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The Many Faces of India’s Kumbh Mela

India is once again holding the world’s largest religious festival. But not everyone is here to worship.

By Prabhat Singh for
The Many Faces of India’s Kumbh Mela

Taking a dip at Sangam (the confluence of the rivers) and taking a little water back home is all the majority of pilgrims wish for.

Credit: Prabhat Singh
The Many Faces of India’s Kumbh Mela

A group of Naga Sadhus in a procession. The naked sadhus with tridents in their hands are considered protectors of the Sanatan Dharma, or mainstream Hinduism. They enter the orders at an early age, renounce worldly possessions, and follow celibacy to become Naga Sadhus.

Credit: Prabhat Singh
The Many Faces of India’s Kumbh Mela

Payal Guru, the head of the Nashik monastery of transgender people, displaying her trident before participating in a religious procession. It’s the first time trans people have been allowed to bathe at Sangam.

Credit: Prabhat Singh
The Many Faces of India’s Kumbh Mela

Jalam Singh from the western state of Rajasthan has been coming to the festival since 1997. He, along with many others, is invited for his expertise in levelling the ground. “Be it construction of roads or canals, we know everything what locals don’t. We can push soil up to the height of 10 meters and our tractors are very helpful,” Jalam said. Sometimes he works for 16 hours a day and his wages are 250 rupees (approx. $3.5) an hour, including all expenses.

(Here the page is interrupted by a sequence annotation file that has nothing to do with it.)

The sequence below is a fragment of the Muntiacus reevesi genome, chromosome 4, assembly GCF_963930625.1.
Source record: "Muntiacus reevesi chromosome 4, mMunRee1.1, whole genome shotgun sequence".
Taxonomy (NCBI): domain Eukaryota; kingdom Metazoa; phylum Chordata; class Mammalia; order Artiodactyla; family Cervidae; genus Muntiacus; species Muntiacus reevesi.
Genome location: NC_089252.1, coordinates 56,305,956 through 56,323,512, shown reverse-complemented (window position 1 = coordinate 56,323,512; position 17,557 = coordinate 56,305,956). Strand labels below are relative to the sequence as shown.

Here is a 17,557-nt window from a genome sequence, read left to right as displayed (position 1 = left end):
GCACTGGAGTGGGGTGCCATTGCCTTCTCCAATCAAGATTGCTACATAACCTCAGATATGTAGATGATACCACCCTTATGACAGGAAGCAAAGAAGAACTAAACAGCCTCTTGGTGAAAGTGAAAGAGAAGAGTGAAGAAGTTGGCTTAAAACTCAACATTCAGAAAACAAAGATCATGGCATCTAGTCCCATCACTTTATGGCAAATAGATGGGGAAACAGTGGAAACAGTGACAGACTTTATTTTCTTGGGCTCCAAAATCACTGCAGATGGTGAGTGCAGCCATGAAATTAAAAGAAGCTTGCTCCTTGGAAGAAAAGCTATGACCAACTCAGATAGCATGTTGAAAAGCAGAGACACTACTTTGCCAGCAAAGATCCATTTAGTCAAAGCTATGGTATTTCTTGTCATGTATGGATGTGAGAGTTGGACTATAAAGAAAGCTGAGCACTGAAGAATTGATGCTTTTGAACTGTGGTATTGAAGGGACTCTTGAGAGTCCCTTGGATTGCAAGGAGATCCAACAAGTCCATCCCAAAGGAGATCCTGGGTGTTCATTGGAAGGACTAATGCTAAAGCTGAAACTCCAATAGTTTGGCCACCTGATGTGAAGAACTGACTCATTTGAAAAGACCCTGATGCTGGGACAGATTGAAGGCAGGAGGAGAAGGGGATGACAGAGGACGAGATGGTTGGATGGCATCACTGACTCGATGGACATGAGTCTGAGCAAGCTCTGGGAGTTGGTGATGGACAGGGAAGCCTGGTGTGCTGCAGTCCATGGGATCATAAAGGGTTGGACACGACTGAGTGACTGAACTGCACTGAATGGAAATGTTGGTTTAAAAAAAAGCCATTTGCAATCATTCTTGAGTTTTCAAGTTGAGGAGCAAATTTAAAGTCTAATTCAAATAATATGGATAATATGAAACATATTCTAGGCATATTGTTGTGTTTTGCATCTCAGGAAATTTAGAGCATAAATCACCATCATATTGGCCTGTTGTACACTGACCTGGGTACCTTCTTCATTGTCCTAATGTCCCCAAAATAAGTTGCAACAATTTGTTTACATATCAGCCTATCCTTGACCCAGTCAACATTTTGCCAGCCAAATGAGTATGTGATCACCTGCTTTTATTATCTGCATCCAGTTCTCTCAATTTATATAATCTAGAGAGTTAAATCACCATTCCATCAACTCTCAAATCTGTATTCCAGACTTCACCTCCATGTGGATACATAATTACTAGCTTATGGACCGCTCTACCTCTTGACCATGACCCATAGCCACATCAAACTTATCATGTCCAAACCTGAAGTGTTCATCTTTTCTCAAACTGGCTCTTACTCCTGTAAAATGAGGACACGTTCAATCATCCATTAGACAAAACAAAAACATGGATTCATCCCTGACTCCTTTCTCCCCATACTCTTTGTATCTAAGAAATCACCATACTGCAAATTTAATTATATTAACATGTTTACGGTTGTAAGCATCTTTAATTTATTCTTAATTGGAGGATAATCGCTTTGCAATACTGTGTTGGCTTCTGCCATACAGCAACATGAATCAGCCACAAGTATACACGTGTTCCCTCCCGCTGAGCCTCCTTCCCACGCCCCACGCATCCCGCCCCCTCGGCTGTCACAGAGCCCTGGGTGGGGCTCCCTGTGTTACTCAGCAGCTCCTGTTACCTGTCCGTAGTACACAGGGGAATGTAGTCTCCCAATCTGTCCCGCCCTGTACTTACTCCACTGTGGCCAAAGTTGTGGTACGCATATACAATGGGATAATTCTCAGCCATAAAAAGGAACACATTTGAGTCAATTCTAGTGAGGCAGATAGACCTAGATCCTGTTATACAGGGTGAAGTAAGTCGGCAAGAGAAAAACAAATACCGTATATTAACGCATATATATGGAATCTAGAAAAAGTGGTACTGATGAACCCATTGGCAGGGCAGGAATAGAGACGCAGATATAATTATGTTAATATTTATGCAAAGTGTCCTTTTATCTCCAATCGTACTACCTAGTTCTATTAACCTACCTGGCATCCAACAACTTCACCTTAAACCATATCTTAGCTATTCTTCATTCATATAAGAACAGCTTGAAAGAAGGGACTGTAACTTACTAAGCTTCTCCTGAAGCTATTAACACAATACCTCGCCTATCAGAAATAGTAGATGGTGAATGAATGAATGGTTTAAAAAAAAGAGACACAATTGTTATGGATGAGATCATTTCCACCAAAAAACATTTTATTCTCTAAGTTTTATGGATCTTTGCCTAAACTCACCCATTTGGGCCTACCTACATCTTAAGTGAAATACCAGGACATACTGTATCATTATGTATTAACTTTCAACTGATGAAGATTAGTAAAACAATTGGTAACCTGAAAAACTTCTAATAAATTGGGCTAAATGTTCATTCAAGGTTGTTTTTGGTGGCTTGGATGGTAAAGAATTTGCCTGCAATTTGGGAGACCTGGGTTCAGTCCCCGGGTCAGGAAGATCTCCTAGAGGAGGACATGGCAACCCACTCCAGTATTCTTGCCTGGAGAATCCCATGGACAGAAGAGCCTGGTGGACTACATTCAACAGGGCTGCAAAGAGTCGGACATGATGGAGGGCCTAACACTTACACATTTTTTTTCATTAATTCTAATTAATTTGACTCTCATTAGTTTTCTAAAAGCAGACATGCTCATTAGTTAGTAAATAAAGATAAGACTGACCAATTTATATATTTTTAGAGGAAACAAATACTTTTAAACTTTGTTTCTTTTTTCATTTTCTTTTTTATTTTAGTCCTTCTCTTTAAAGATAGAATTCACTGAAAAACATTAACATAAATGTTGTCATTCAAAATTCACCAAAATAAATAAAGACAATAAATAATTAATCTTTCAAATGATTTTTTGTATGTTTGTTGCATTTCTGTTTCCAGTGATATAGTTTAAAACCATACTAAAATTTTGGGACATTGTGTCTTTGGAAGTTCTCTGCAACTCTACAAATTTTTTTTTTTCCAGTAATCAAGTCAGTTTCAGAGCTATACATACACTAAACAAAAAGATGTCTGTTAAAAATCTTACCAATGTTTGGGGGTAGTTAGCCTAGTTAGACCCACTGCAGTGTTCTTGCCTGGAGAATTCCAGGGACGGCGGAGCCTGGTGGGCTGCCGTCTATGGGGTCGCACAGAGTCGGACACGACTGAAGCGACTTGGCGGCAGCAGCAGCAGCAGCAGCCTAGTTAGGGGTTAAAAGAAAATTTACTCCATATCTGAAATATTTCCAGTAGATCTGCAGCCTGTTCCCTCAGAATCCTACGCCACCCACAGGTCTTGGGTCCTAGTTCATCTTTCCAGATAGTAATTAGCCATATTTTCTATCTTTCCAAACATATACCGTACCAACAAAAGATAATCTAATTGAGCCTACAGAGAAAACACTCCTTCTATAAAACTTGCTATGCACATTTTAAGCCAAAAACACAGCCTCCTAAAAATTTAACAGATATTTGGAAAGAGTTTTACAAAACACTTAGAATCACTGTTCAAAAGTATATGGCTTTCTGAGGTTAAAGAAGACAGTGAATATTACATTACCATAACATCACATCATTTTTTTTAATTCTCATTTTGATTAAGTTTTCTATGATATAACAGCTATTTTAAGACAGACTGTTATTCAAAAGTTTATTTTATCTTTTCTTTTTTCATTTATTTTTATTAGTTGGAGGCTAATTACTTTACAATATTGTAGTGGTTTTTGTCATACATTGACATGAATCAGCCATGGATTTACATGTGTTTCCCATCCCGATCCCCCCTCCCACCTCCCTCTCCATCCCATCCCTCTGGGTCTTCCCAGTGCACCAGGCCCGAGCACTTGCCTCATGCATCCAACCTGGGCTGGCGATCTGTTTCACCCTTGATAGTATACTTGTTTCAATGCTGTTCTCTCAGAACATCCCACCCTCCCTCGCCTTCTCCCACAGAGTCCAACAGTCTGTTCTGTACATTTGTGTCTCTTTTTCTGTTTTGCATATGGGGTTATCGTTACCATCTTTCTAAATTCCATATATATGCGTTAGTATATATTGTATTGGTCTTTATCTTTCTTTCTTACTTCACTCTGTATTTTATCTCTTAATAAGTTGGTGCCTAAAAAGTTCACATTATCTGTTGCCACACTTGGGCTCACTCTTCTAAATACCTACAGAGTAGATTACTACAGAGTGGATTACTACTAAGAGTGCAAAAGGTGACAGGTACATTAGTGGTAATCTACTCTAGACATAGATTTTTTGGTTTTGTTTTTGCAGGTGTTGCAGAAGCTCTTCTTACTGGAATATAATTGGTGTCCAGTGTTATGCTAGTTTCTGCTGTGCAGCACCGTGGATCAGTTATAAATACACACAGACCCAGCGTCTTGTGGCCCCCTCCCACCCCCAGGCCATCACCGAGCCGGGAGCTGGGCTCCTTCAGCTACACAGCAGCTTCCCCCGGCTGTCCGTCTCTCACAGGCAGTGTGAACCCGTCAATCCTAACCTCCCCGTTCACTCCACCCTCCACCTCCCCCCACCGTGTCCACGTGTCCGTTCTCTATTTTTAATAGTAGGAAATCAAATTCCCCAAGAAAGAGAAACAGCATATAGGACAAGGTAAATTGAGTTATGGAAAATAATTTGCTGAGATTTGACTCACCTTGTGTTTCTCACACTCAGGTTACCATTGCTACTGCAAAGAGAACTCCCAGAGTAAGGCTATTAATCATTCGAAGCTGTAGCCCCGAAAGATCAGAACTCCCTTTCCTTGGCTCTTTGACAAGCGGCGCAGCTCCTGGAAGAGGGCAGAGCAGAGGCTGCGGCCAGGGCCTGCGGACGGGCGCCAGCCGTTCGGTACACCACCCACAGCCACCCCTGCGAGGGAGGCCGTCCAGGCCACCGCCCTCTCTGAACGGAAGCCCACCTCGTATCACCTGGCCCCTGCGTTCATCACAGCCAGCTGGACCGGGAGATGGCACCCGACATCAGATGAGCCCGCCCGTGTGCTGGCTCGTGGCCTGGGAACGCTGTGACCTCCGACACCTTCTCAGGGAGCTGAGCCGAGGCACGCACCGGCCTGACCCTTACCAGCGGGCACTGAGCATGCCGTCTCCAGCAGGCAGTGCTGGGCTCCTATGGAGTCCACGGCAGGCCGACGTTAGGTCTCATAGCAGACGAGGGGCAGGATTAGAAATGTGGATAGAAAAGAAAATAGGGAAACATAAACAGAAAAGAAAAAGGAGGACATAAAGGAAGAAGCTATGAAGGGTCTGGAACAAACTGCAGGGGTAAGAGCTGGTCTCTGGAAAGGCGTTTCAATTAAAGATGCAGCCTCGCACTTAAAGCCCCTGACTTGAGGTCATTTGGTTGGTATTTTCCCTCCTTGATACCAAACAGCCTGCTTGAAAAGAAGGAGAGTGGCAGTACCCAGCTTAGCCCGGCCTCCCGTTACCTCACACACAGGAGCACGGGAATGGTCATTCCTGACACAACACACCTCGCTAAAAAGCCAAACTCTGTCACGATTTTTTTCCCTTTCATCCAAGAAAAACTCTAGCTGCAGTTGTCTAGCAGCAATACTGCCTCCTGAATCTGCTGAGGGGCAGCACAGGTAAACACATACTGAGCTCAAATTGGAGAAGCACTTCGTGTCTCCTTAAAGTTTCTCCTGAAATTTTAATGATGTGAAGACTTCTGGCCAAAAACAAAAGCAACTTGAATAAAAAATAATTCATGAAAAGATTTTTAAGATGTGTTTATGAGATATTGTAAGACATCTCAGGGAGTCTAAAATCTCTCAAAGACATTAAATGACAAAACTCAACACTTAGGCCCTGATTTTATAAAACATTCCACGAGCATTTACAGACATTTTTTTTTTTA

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The Many Faces of India’s Kumbh Mela

Shyamlal is a basket weaver from north India, and is working here as a street sweeper. Twelve other members of his family are also sweepers. “We are weavers, but plastic has replaced our products so even back home we work as laborers. The contractor has promised to give us 298 rupees (approx. $4) a day. We hope to save some money to survive for a few months after the Kumbh is over,” Shyamlal said.

Credit: Prabhat Singh
The Many Faces of India’s Kumbh Mela

Mahendra Paswan moved from the neighboring state of Bihar to join the company that makes tents for the pilgrims. Mahendra and other young boys of his native village work around the clock to finish the décor inside the tents. Paswan said, “I have no education, so what else can I do? I’ve learnt my work and couldn’t think of any other vocation.”

Credit: Prabhat Singh
The Many Faces of India’s Kumbh Mela

Ramesh Maity, from eastern Indian state of West Bengal, used to visit Kumbh with his uncle to help him in the decoration work. Now he, with a team of 80 people, does it on his own. “There are monasteries which prefer only Bengali artists for floral decoration and this gives me the edge. To differentiate my work, I order special flowers from Kolkata, Bangalore, and Kanpur. When the Kumbh is over, I’ll work at weddings,” Maity said.